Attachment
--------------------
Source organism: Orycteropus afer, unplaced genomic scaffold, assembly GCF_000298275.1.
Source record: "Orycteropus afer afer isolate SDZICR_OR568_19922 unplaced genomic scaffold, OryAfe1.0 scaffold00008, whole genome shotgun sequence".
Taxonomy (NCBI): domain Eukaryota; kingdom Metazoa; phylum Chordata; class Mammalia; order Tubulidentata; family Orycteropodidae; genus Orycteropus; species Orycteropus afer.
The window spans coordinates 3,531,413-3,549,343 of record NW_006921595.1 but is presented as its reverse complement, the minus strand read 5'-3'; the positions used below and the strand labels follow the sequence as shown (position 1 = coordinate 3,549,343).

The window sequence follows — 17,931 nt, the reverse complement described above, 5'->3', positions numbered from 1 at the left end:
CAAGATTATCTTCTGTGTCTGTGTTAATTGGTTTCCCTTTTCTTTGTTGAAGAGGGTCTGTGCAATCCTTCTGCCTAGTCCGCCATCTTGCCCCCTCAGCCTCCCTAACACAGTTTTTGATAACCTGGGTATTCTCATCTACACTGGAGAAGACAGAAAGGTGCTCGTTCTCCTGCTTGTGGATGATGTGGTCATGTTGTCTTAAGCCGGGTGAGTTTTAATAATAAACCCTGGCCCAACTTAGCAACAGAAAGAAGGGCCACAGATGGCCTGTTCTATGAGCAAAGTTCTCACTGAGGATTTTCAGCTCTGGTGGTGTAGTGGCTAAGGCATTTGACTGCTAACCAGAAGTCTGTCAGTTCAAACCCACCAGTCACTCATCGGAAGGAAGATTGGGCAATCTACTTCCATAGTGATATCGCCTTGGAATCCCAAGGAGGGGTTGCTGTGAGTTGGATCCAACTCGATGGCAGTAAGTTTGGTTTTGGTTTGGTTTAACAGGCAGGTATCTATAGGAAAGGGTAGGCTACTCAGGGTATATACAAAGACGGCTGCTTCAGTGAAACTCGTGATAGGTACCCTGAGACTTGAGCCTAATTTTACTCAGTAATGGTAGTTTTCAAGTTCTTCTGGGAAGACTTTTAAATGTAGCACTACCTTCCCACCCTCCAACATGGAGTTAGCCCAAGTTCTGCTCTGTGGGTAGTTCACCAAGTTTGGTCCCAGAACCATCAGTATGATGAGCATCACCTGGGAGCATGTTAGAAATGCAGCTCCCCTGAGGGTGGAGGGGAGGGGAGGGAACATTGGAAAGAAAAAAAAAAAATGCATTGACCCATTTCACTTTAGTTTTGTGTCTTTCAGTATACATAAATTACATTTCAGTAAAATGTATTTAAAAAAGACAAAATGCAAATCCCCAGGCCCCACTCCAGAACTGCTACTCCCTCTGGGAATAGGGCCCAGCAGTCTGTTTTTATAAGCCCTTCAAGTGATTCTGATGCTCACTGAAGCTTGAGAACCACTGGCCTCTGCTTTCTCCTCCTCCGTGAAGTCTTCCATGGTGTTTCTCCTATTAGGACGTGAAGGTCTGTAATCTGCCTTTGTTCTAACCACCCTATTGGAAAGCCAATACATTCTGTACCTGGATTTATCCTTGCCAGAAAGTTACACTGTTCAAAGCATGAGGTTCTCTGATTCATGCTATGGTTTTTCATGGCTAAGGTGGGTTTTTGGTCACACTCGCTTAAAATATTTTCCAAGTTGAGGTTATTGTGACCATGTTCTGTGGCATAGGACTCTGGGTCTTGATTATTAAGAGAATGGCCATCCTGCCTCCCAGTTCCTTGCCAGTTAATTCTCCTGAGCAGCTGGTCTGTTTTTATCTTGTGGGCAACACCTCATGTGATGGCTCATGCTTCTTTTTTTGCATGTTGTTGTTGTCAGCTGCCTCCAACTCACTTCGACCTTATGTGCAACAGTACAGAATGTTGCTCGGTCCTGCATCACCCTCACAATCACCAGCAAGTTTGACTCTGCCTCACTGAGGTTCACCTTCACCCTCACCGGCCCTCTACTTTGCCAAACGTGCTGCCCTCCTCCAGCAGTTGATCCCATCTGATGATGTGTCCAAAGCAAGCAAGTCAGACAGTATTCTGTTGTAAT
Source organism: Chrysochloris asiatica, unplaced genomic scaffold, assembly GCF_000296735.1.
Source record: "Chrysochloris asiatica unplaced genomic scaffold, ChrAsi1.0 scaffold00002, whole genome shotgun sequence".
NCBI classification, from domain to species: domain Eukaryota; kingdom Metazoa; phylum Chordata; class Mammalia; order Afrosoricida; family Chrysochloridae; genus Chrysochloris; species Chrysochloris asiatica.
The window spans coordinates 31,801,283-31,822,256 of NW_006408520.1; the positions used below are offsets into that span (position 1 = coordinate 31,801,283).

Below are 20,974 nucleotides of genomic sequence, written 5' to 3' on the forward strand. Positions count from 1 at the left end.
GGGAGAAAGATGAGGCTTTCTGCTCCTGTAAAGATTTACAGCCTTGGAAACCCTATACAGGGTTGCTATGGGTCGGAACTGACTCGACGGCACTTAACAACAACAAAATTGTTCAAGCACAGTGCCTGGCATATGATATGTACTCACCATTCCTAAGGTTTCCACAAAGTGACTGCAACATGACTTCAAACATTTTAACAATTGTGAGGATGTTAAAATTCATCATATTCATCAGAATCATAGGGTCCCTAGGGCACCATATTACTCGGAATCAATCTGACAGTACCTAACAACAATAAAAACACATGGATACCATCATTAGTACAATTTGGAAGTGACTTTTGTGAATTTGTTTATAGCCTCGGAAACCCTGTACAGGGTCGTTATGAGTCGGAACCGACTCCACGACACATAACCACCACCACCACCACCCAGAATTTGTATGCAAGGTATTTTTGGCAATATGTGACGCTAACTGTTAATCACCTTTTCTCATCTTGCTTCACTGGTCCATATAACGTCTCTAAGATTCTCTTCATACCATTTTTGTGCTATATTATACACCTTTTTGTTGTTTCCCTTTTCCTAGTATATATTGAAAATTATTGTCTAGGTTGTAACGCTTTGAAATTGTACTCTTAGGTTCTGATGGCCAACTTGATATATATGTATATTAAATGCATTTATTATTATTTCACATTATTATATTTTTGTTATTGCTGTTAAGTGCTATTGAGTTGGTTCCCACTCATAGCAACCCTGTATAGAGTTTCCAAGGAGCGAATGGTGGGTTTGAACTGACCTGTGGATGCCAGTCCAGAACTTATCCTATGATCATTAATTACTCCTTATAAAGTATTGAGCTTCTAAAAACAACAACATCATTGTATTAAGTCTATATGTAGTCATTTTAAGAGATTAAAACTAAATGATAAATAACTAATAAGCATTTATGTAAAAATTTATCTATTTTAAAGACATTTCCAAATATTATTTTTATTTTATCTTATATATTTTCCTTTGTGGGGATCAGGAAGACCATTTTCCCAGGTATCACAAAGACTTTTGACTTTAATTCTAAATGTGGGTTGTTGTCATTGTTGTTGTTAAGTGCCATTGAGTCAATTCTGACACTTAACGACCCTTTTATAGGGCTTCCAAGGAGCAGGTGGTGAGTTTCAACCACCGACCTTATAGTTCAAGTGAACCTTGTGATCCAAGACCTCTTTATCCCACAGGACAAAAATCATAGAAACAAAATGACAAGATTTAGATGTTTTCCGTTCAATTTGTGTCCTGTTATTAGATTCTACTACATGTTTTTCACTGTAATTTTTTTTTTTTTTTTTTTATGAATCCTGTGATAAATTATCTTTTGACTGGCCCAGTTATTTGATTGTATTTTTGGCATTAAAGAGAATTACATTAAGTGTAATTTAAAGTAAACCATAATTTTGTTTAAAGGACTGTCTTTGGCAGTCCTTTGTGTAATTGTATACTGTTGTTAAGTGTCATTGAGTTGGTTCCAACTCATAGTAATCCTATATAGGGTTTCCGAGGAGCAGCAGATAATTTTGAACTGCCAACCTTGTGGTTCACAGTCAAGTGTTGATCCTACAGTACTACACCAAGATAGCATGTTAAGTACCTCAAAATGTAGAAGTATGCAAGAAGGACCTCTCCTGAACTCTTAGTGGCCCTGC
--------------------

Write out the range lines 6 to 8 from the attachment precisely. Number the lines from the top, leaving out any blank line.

CAAGATTATCTTCTGTGTCTGTGTTAATTGGTTTCCCTTTTCTTTGTTGAAGAGGGTCTGTGCAATCCTTCTGCCTAGTCCGCCATCTTGCCCCCTCAGCCTCCCTAACACAGTTTTTGATAACCTGGGTATTCTCATCTACACTGGAGAAGACAGAAAGGTGCTCGTTCTCCTGCTTGTGGATGATGTGGTCATGTTGTCTTAAGCCGGGTGAGTTTTAATAATAAACCCTGGCCCAACTTAGCAACAGAAAGAAGGGCCACAGATGGCCTGTTCTATGAGCAAAGTTCTCACTGAGGATTTTCAGCTCTGGTGGTGTAGTGGCTAAGGCATTTGACTGCTAACCAGAAGTCTGTCAGTTCAAACCCACCAGTCACTCATCGGAAGGAAGATTGGGCAATCTACTTCCATAGTGATATCGCCTTGGAATCCCAAGGAGGGGTTGCTGTGAGTTGGATCCAACTCGATGGCAGTAAGTTTGGTTTTGGTTTGGTTTAACAGGCAGGTATCTATAGGAAAGGGTAGGCTACTCAGGGTATATACAAAGACGGCTGCTTCAGTGAAACTCGTGATAGGTACCCTGAGACTTGAGCCTAATTTTACTCAGTAATGGTAGTTTTCAAGTTCTTCTGGGAAGACTTTTAAATGTAGCACTACCTTCCCACCCTCCAACATGGAGTTAGCCCAAGTTCTGCTCTGTGGGTAGTTCACCAAGTTTGGTCCCAGAACCATCAGTATGATGAGCATCACCTGGGAGCATGTTAGAAATGCAGCTCCCCTGAGGGTGGAGGGGAGGGGAGGGAACATTGGAAAGAAAAAAAAAAAATGCATTGACCCATTTCACTTTAGTTTTGTGTCTTTCAGTATACATAAATTACATTTCAGTAAAATGTATTTAAAAAAGACAAAATGCAAATCCCCAGGCCCCACTCCAGAACTGCTACTCCCTCTGGGAATAGGGCCCAGCAGTCTGTTTTTATAAGCCCTTCAAGTGATTCTGATGCTCACTGAAGCTTGAGAACCACTGGCCTCTGCTTTCTCCTCCTCCGTGAAGTCTTCCATGGTGTTTCTCCTATTAGGACGTGAAGGTCTGTAATCTGCCTTTGTTCTAACCACCCTATTGGAAAGCCAATACATTCTGTACCTGGATTTATCCTTGCCAGAAAGTTACACTGTTCAAAGCATGAGGTTCTCTGATTCATGCTATGGTTTTTCATGGCTAAGGTGGGTTTTTGGTCACACTCGCTTAAAATATTTTCCAAGTTGAGGTTATTGTGACCATGTTCTGTGGCATAGGACTCTGGGTCTTGATTATTAAGAGAATGGCCATCCTGCCTCCCAGTTCCTTGCCAGTTAATTCTCCTGAGCAGCTGGTCTGTTTTTATCTTGTGGGCAACACCTCATGTGATGGCTCATGCTTCTTTTTTTGCATGTTGTTGTTGTCAGCTGCCTCCAACTCACTTCGACCTTATGTGCAACAGTACAGAATGTTGCTCGGTCCTGCATCACCCTCACAATCACCAGCAAGTTTGACTCTGCCTCACTGAGGTTCACCTTCACCCTCACCGGCCCTCTACTTTGCCAAACGTGCTGCCCTCCTCCAGCAGTTGATCCCATCTGATGATGTGTCCAAAGCAAGCAAGTCAGACAGTATTCTGTTGTAAT
Source organism: Chrysochloris asiatica, unplaced genomic scaffold, assembly GCF_000296735.1.
Source record: "Chrysochloris asiatica unplaced genomic scaffold, ChrAsi1.0 scaffold00002, whole genome shotgun sequence".